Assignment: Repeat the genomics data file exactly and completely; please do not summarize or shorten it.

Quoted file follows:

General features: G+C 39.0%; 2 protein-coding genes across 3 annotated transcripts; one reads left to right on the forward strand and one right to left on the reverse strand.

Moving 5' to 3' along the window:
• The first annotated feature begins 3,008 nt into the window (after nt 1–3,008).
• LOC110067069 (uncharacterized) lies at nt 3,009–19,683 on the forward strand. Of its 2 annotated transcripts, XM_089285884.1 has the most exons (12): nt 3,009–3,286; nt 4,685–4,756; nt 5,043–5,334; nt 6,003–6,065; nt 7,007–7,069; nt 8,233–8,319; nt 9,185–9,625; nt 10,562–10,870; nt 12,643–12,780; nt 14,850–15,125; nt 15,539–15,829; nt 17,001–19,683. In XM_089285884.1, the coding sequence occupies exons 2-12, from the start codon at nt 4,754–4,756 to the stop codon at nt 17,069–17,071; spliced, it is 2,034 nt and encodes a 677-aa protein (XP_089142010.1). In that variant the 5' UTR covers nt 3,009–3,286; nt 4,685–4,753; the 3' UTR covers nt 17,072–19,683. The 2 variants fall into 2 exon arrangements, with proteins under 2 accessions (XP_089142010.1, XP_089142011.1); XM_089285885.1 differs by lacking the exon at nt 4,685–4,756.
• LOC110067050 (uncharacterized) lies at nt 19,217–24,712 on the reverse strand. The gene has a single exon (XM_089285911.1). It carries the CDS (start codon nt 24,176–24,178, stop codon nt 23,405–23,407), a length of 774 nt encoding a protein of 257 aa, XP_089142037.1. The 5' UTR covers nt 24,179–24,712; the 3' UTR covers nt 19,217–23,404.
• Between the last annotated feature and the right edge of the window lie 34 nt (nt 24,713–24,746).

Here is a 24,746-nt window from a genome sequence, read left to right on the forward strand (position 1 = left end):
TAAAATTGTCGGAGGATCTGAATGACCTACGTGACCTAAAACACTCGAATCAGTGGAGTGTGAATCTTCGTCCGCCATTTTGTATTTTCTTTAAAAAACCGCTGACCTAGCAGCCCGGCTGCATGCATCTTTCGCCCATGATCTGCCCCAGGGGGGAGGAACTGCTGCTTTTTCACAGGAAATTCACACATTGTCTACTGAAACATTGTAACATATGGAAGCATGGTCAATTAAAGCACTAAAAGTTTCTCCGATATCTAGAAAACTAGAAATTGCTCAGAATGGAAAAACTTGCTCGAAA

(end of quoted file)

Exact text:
General features: G+C 39.0%; 2 protein-coding genes across 3 annotated transcripts; one reads left to right on the forward strand and one right to left on the reverse strand.

Moving 5' to 3' along the window:
• The first annotated feature begins 3,008 nt into the window (after nt 1–3,008).
• LOC110067069 (uncharacterized) lies at nt 3,009–19,683 on the forward strand. Of its 2 annotated transcripts, XM_089285884.1 has the most exons (12): nt 3,009–3,286; nt 4,685–4,756; nt 5,043–5,334; nt 6,003–6,065; nt 7,007–7,069; nt 8,233–8,319; nt 9,185–9,625; nt 10,562–10,870; nt 12,643–12,780; nt 14,850–15,125; nt 15,539–15,829; nt 17,001–19,683. In XM_089285884.1, the coding sequence occupies exons 2-12, from the start codon at nt 4,754–4,756 to the stop codon at nt 17,069–17,071; spliced, it is 2,034 nt and encodes a 677-aa protein (XP_089142010.1). In that variant the 5' UTR covers nt 3,009–3,286; nt 4,685–4,753; the 3' UTR covers nt 17,072–19,683. The 2 variants fall into 2 exon arrangements, with proteins under 2 accessions (XP_089142010.1, XP_089142011.1); XM_089285885.1 differs by lacking the exon at nt 4,685–4,756.
• LOC110067050 (uncharacterized) lies at nt 19,217–24,712 on the reverse strand. The gene has a single exon (XM_089285911.1). It carries the CDS (start codon nt 24,176–24,178, stop codon nt 23,405–23,407), a length of 774 nt encoding a protein of 257 aa, XP_089142037.1. The 5' UTR covers nt 24,179–24,712; the 3' UTR covers nt 19,217–23,404.
• Between the last annotated feature and the right edge of the window lie 34 nt (nt 24,713–24,746).

Here is a 24,746-nt window from a genome sequence, read left to right on the forward strand (position 1 = left end):
TAAAATTGTCGGAGGATCTGAATGACCTACGTGACCTAAAACACTCGAATCAGTGGAGTGTGAATCTTCGTCCGCCATTTTGTATTTTCTTTAAAAAACCGCTGACCTAGCAGCCCGGCTGCATGCATCTTTCGCCCATGATCTGCCCCAGGGGGGAGGAACTGCTGCTTTTTCACAGGAAATTCACACATTGTCTACTGAAACATTGTAACATATGGAAGCATGGTCAATTAAAGCACTAAAAGTTTCTCCGATATCTAGAAAACTAGAAATTGCTCAGAATGGAAAAACTTGCTCGAAA